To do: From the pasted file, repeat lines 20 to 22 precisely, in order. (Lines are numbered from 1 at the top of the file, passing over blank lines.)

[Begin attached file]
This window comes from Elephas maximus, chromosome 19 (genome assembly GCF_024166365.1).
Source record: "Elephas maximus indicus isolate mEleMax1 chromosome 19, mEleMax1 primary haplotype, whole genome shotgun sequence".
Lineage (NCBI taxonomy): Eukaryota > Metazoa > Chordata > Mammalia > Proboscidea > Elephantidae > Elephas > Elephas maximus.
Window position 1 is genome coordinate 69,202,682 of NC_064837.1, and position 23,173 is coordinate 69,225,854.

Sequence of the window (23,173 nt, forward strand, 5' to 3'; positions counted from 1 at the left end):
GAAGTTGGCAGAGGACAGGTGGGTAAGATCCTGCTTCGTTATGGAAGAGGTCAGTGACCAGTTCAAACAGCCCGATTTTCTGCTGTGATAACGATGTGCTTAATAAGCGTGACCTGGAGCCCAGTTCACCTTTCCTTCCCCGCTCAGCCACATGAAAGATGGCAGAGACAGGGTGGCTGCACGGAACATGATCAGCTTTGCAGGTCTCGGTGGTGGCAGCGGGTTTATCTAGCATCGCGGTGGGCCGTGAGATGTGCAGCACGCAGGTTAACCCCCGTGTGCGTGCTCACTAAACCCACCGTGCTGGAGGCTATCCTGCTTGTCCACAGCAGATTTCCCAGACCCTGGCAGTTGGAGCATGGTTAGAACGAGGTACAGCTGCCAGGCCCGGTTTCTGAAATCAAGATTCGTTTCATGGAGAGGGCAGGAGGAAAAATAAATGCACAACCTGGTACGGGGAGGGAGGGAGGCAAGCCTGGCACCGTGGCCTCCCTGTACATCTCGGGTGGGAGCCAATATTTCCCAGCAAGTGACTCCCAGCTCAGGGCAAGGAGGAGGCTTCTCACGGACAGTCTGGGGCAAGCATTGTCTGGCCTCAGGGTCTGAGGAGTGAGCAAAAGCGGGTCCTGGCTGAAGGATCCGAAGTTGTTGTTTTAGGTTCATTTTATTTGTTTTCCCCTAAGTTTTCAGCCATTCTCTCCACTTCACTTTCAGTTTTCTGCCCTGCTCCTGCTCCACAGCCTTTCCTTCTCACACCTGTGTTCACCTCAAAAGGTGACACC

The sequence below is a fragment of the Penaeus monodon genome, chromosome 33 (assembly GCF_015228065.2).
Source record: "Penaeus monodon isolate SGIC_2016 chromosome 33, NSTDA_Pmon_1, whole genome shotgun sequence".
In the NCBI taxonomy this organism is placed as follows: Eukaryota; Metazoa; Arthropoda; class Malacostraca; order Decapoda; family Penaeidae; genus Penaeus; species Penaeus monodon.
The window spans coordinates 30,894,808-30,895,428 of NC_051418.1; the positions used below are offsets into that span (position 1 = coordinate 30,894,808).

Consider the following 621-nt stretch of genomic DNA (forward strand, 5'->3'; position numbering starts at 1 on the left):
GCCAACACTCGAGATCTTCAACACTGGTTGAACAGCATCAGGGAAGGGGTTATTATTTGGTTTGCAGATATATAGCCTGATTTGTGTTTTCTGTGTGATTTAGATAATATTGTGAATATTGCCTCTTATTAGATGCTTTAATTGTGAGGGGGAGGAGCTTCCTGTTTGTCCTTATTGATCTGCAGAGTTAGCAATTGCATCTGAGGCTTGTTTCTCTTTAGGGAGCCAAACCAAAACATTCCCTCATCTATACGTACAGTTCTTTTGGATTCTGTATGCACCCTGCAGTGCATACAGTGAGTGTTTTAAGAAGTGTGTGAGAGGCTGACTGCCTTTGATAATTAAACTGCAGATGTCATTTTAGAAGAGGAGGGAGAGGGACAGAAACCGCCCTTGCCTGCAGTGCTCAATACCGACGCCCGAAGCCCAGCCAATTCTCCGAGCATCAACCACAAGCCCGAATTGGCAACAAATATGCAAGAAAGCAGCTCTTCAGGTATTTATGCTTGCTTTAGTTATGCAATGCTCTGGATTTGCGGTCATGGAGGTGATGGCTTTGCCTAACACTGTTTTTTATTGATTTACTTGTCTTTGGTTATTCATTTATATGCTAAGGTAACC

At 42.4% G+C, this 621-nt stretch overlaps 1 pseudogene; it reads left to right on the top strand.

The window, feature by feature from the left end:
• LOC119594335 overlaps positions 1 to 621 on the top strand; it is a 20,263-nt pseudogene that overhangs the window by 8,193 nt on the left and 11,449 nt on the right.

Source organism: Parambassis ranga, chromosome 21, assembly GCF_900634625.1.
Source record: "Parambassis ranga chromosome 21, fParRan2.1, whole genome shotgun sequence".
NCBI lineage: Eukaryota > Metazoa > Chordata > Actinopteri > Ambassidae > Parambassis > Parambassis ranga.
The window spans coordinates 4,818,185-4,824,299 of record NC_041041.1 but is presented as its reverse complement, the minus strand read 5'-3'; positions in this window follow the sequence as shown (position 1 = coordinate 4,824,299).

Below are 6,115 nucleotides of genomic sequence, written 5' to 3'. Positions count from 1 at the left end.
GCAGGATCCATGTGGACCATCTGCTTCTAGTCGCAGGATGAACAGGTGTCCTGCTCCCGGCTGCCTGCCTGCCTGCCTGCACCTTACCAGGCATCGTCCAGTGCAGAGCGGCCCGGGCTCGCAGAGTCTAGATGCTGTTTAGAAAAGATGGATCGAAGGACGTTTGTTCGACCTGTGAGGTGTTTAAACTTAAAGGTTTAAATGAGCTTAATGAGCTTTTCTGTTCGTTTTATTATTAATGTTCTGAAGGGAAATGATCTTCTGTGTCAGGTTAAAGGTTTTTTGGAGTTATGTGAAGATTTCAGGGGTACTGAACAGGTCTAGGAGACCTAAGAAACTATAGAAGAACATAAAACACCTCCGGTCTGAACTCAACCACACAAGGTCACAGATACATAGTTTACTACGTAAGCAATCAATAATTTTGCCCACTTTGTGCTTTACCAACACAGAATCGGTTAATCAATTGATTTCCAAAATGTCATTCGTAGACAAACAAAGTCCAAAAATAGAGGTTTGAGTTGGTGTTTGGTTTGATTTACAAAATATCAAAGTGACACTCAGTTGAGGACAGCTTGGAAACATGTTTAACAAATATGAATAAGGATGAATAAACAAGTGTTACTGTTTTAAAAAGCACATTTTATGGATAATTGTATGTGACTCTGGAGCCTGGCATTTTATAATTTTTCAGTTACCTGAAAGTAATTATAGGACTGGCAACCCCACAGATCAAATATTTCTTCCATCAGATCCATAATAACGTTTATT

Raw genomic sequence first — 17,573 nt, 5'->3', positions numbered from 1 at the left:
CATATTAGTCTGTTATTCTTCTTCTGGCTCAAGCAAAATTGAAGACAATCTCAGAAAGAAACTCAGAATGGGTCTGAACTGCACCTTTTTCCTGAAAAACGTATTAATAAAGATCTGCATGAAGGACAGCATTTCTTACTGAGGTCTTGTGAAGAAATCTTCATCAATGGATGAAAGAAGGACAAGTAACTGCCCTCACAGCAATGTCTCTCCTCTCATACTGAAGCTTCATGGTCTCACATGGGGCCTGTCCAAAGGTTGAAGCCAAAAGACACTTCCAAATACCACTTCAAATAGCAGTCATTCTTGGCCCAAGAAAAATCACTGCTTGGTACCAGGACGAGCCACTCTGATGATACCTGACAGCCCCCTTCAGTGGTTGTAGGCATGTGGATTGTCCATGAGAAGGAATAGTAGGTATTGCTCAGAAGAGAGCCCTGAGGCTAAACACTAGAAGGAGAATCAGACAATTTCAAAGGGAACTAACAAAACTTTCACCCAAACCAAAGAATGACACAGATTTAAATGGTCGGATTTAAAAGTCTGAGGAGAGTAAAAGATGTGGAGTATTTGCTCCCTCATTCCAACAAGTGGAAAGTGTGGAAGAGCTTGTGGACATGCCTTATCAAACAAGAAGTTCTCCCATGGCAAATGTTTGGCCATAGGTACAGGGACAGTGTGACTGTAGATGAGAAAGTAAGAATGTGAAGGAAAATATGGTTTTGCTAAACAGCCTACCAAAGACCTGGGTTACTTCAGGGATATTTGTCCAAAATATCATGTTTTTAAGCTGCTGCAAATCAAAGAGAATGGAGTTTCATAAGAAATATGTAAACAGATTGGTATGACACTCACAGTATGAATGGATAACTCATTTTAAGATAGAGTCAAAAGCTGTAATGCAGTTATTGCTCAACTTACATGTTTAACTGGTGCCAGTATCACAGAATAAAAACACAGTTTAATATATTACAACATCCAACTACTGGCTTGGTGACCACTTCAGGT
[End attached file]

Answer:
Below are 6,115 nucleotides of genomic sequence, written 5' to 3'. Positions count from 1 at the left end.
GCAGGATCCATGTGGACCATCTGCTTCTAGTCGCAGGATGAACAGGTGTCCTGCTCCCGGCTGCCTGCCTGCCTGCCTGCACCTTACCAGGCATCGTCCAGTGCAGAGCGGCCCGGGCTCGCAGAGTCTAGATGCTGTTTAGAAAAGATGGATCGAAGGACGTTTGTTCGACCTGTGAGGTGTTTAAACTTAAAGGTTTAAATGAGCTTAATGAGCTTTTCTGTTCGTTTTATTATTAATGTTCTGAAGGGAAATGATCTTCTGTGTCAGGTTAAAGGTTTTTTGGAGTTATGTGAAGATTTCAGGGGTACTGAACAGGTCTAGGAGACCTAAGAAACTATAGAAGAACATAAAACACCTCCGGTCTGAACTCAACCACACAAGGTCACAGATACATAGTTTACTACGTAAGCAATCAATAATTTTGCCCACTTTGTGCTTTACCAACACAGAATCGGTTAATCAATTGATTTCCAAAATGTCATTCGTAGACAAACAAAGTCCAAAAATAGAGGTTTGAGTTGGTGTTTGGTTTGATTTACAAAATATCAAAGTGACACTCAGTTGAGGACAGCTTGGAAACATGTTTAACAAATATGAATAAGGATGAATAAACAAGTGTTACTGTTTTAAAAAGCACATTTTATGGATAATTGTATGTGACTCTGGAGCCTGGCATTTTATAATTTTTCAGTTACCTGAAAGTAATTATAGGACTGGCAACCCCACAGATCAAATATTTCTTCCATCAGATCCATAATAACGTTTATT

Raw genomic sequence first — 17,573 nt, 5'->3', positions numbered from 1 at the left: